Moluccan Cockatoo Tiwi

A Playdate with Tiwi
My Moluccan Cockatoo Buddy
by Sally Blanchard

My Big Misunderstanding
One of my favorite stories about a bird who has played games with me is about the time that I realized I made a big mistake in interpreting a cockatoo’s initiation of play. I had visited my friends Barbara and Bruce Bailey’s home on a few occasions. Their Moluccan, Tiwi, has a curious and somewhat mischievous personality. After spending some time with her, it seemed to me that she liked to test people when she first met them. Most of the time, people would interpret her game as aggression and they would fail the test. Even though I had advised dozens of cockatoo caregivers about the “dance when I say dance” game, at first I also failed Tiwi’s test. When she ran towards me on the floor, I jumped around and gave her a classic drama reward. This encouraged her to continue the game until she was finally put in her cage.  On my next visit, without her realizing it, I pre-empted her behavior by sitting on the floor and playing catch with her. For a cockatoo, she actually had a pretty good aim and if she didn’t actually catch many of my throws to her, she would run and get the whiffle ball. If I missed her throw, she would run and get the ball and bring it to me to throw for her. We played for a long time and if I tried to stop, Tiwi would pick up the ball and throw it towards me to continue the game. I actually had a lot of fun playing with her.

A year or more passed before my next visit. I came into the house and opened my suitcase on the bed. As I went into the bathroom, Tiwi came running down the hall full throttle. I shut the door because I didn’t want to deal with an overexcited cockatoo after my trip and had other more urgent plans. After a few minutes, I heard a tapping sound at the door. Tiwi was holding the waffle ball in her beak and knocking it against the door. I suddenly realized that she had a better memory than I did. I had forgotten about how much fun I had playing catch with her during the last visit. She remembered and was asking me to play catch with her again. While she was waiting for me she had also jumped up on the guest bed and thrown many items in my suitcase around the room. Once I realized that she wanted to play, I sat down on the floor and we played our fun game of catch again. Our other fun game was for me to run around the kitchen island banging a paper towel roll on it while she ran around trying to catch it. She would have done that forever if I hadn't gotten tired! Love Tiwi so much, I named my terrier after her.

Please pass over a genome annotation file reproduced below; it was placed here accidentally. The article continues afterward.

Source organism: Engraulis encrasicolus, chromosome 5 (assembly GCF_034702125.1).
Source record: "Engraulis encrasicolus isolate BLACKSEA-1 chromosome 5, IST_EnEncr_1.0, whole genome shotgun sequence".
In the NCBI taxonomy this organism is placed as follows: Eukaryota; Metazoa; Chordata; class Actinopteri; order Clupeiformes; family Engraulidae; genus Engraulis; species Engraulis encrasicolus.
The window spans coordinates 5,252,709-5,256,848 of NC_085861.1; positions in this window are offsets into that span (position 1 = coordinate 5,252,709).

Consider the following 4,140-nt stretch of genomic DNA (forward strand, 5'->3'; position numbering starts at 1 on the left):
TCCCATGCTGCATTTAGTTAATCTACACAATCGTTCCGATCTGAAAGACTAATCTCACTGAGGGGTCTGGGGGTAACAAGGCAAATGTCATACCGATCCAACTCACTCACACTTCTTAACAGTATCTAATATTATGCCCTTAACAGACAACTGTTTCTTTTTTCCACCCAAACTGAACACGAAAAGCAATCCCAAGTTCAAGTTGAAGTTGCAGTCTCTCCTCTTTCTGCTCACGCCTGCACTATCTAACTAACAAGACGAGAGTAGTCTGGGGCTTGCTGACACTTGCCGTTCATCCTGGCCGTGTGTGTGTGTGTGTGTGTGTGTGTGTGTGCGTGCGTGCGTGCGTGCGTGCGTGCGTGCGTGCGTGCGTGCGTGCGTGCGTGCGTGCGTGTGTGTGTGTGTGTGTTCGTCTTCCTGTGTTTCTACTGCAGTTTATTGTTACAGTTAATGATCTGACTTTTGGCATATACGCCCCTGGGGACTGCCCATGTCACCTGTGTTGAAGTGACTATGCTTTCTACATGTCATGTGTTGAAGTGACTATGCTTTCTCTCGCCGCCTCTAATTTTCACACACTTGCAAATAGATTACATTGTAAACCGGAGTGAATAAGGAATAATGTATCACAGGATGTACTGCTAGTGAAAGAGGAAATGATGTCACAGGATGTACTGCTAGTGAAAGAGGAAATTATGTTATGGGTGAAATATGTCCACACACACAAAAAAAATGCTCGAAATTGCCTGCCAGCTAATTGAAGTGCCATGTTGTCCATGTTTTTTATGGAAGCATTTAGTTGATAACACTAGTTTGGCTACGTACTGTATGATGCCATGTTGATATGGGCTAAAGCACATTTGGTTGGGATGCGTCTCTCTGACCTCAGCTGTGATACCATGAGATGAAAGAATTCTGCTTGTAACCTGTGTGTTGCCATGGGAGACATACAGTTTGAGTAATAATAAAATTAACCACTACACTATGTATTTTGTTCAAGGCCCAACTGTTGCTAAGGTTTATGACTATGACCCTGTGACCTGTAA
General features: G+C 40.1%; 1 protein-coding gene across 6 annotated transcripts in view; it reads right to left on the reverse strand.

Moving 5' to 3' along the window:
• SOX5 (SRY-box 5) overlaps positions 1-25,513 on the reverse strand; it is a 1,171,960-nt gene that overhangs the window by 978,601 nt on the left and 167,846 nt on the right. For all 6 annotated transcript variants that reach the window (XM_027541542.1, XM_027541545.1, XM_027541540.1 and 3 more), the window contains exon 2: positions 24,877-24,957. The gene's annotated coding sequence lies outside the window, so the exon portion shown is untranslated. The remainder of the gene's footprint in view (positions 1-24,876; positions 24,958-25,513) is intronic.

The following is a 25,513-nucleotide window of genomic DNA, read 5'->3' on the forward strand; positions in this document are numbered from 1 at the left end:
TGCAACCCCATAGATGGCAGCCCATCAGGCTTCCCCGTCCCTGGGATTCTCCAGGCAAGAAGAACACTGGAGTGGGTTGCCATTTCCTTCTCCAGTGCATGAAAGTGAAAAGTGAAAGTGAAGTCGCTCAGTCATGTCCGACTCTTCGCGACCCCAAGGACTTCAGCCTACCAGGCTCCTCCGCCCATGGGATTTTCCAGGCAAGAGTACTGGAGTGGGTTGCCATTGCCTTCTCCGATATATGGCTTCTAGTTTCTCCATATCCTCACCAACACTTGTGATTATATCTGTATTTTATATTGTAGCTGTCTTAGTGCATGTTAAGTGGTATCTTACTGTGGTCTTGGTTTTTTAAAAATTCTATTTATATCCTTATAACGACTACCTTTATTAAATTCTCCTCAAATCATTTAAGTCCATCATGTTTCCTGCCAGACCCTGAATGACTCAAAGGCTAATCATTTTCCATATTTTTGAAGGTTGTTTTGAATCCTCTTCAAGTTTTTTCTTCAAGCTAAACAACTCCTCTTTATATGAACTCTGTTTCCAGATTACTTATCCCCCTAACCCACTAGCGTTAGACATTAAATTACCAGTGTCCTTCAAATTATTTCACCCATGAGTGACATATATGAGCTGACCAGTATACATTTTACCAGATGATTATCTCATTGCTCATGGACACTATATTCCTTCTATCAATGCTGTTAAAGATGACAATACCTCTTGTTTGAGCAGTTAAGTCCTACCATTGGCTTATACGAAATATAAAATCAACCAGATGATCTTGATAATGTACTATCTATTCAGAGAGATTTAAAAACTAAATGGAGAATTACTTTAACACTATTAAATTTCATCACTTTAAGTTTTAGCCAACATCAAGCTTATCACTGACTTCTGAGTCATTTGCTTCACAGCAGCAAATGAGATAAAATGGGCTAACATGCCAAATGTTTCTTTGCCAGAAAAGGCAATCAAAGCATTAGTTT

Tiwi wasn’t being aggressive with me; she was trying to initiate play with me and it took some time for me to realize this. This made me wonder how often people confuse a parrot’s desire to play with aggression. Interactive play is an important part of a companion parrot’s life. We need to pay attention to their actions and body language to know what they are really communicating. 




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